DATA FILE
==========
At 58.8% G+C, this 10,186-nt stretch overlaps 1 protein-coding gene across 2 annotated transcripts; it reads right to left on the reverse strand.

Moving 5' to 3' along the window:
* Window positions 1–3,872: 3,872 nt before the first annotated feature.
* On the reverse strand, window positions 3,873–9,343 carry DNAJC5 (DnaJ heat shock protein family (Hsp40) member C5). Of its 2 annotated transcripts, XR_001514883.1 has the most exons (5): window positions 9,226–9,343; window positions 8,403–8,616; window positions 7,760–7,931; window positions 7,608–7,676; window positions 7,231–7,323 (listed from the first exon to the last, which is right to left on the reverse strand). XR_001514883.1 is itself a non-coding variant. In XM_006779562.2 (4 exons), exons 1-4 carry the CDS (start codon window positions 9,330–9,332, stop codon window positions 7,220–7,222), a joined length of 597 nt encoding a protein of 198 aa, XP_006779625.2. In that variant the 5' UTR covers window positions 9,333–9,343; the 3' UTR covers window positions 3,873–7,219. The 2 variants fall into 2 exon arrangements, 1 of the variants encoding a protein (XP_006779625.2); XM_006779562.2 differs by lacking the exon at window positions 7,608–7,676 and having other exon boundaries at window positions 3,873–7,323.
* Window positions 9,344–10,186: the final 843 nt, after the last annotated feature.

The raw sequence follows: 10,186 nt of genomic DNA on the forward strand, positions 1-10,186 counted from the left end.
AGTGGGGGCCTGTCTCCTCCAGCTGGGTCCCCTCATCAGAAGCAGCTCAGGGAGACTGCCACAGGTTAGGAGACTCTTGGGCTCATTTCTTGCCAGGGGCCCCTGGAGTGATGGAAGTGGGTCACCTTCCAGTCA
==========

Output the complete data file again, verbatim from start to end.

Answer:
At 58.8% G+C, this 10,186-nt stretch overlaps 1 protein-coding gene across 2 annotated transcripts; it reads right to left on the reverse strand.

Moving 5' to 3' along the window:
* Window positions 1–3,872: 3,872 nt before the first annotated feature.
* On the reverse strand, window positions 3,873–9,343 carry DNAJC5 (DnaJ heat shock protein family (Hsp40) member C5). Of its 2 annotated transcripts, XR_001514883.1 has the most exons (5): window positions 9,226–9,343; window positions 8,403–8,616; window positions 7,760–7,931; window positions 7,608–7,676; window positions 7,231–7,323 (listed from the first exon to the last, which is right to left on the reverse strand). XR_001514883.1 is itself a non-coding variant. In XM_006779562.2 (4 exons), exons 1-4 carry the CDS (start codon window positions 9,330–9,332, stop codon window positions 7,220–7,222), a joined length of 597 nt encoding a protein of 198 aa, XP_006779625.2. In that variant the 5' UTR covers window positions 9,333–9,343; the 3' UTR covers window positions 3,873–7,219. The 2 variants fall into 2 exon arrangements, 1 of the variants encoding a protein (XP_006779625.2); XM_006779562.2 differs by lacking the exon at window positions 7,608–7,676 and having other exon boundaries at window positions 3,873–7,323.
* Window positions 9,344–10,186: the final 843 nt, after the last annotated feature.

The raw sequence follows: 10,186 nt of genomic DNA on the forward strand, positions 1-10,186 counted from the left end.
AGTGGGGGCCTGTCTCCTCCAGCTGGGTCCCCTCATCAGAAGCAGCTCAGGGAGACTGCCACAGGTTAGGAGACTCTTGGGCTCATTTCTTGCCAGGGGCCCCTGGAGTGATGGAAGTGGGTCACCTTCCAGTCA